Ardlethan

We parked outside the Ardlethan Cemetery to have a cuppa and stayed much longer than we had intended. It's a beautiful, peaceful cemetery surrounded by native callitris and eucalypts and it's a fantastic spot for bird-watching. I saw three species of robin - Red-capped, Yellow and Hooded - as well as Diamond Firetails, Horsfield's Bronze-cuckoo, Rufous Whistler, several parrots and a Peaceful Dove calling peacefully. A Collared Sparrowhawk patrolled just as we were leaving.

Friday, 4 September 2009

Forbes swamp

We passed this swamp on the way north but didn't have the time to do the u-turn thing (it's a pain when you're towing a van). But today we had looped back on to the same road on our way south so we called in. It's a swamp just south of Forbes that is easily accessible, has a good gravel road in and a bird hide.


The photo doesn't show it but there were lots of birds on the lake and in the surrounding bush. A Pink-eared Duck with a family of little ducklings was near the hide, Clamourous Reed-warblers in the reeds singing their beautiful songs, rosellas and parrots in the trees and many other birds out across the water. It was a great spot for a cuppa.

Wednesday, 2 September 2009

Let's have fun and ruin a beach

In Victoria we're not allowed to drive on a beach. But in New South Wales and Queensland it seems that the beach is assumed to be a highway. It's a shocking sight, and cannot be sustained surely.

This is the access to the beach at Lighthouse Beach, Port Macquarie and the second photo shows the damage being done on the beach by 4-wheelers. And who knows what unseen damage is being done to microscopic creatures and nesting birds.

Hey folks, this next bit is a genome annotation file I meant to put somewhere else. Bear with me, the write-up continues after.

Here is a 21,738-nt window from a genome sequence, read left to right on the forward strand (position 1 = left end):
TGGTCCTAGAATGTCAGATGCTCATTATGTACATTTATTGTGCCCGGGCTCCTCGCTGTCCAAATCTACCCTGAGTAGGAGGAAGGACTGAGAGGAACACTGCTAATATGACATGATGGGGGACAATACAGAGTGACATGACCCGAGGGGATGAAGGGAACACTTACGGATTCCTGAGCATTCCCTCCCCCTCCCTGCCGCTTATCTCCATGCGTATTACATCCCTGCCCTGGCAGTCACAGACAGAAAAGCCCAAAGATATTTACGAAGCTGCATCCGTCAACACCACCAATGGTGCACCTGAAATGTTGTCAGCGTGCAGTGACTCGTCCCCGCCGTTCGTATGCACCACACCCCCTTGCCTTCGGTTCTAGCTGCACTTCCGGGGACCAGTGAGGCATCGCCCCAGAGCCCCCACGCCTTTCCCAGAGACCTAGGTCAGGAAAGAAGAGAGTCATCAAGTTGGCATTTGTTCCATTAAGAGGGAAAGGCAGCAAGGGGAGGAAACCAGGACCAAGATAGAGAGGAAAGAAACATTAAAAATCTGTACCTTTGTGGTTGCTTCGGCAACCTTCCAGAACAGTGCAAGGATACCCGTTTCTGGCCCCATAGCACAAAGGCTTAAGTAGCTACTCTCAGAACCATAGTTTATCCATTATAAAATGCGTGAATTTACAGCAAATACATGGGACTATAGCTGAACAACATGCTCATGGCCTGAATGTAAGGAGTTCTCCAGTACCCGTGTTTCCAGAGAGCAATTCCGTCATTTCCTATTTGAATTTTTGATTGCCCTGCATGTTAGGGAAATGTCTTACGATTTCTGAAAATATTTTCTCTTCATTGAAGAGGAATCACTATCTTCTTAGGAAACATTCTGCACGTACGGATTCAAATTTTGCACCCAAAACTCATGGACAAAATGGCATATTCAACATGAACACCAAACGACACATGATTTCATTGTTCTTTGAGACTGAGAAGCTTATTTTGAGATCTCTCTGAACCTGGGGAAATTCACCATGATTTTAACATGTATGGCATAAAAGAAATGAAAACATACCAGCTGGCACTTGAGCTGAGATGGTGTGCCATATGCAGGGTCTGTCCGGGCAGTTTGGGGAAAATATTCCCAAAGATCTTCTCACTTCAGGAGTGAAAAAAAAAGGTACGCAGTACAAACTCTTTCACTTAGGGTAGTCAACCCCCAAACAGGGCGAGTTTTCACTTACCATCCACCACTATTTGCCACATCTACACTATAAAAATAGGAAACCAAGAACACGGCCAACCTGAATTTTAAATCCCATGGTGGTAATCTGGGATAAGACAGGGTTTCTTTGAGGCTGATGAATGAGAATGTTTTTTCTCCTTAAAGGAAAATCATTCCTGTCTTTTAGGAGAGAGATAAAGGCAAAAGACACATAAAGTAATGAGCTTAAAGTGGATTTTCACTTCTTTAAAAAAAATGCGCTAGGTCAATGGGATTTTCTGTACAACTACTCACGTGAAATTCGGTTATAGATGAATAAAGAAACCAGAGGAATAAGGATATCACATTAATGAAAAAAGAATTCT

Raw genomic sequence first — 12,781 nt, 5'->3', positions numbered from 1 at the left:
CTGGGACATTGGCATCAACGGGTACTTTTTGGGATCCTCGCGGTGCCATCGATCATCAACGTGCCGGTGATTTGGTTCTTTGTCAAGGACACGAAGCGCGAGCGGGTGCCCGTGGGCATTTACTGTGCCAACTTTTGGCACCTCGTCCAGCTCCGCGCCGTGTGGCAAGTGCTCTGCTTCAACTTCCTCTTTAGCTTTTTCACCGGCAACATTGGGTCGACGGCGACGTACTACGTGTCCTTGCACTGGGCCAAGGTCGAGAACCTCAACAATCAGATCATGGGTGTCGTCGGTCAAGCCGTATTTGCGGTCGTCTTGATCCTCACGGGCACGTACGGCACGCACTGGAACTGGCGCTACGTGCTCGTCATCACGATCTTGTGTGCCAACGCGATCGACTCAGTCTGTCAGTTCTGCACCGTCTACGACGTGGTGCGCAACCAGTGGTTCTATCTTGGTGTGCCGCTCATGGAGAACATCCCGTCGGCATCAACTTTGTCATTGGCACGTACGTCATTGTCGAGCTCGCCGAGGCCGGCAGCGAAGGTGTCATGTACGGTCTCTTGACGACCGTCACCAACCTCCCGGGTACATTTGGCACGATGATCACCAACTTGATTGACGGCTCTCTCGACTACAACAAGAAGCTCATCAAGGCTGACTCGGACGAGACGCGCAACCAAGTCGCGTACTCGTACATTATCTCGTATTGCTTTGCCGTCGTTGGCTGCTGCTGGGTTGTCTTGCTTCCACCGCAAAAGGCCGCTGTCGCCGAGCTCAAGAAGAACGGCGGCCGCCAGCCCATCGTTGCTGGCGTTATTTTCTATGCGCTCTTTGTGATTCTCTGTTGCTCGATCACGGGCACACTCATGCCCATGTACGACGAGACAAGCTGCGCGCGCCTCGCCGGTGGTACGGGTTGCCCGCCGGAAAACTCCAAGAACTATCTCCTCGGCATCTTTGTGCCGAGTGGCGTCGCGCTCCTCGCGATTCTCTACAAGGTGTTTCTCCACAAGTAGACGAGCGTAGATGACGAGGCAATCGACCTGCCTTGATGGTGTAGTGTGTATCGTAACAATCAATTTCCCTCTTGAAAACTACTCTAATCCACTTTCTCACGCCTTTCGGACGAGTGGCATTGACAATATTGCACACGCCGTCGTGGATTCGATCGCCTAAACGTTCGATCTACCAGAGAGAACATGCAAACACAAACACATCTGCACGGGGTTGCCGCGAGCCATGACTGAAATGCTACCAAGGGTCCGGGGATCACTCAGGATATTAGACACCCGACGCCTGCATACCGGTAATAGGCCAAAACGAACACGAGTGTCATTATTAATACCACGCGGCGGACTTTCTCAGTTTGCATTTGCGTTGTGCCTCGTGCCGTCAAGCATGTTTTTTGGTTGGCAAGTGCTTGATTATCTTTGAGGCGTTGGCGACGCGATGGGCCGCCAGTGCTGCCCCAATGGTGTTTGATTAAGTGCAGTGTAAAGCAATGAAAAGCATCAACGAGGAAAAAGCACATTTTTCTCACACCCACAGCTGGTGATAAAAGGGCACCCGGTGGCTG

Brown Quail at last

I was watching Rainbow Lorikeets, Scaly-breasted Lorikeets and Spangled Drongos in the vegetation at the caravan park behind the dunes at Emerald Beach. I glanced at the ground, and looked again. I couldn't believe what I was seeing. Seven Brown Quail pecking around near my feet. I'd never seen one before and now I had a feast.

Eventually I remembered that I had a camera in my hand and took a couple of very ordinary photos, but at least it's evidence. When I went back after checking my bird book to confirm my ID I couldn't find any. Sadly we had to pack up and leave but I'm betting they'll be out and about tomorrow morning.


Tuesday, 1 September 2009

A new rainforest

Our friends live on a few acres on the hills west of Ballina. Last year they planted an acre of rainforest plants that originally grew in the area, put up a fence to keep the wallabies out, and look at the result. And they haven't even watered! Later they'll reuse the fencing to establish another planting.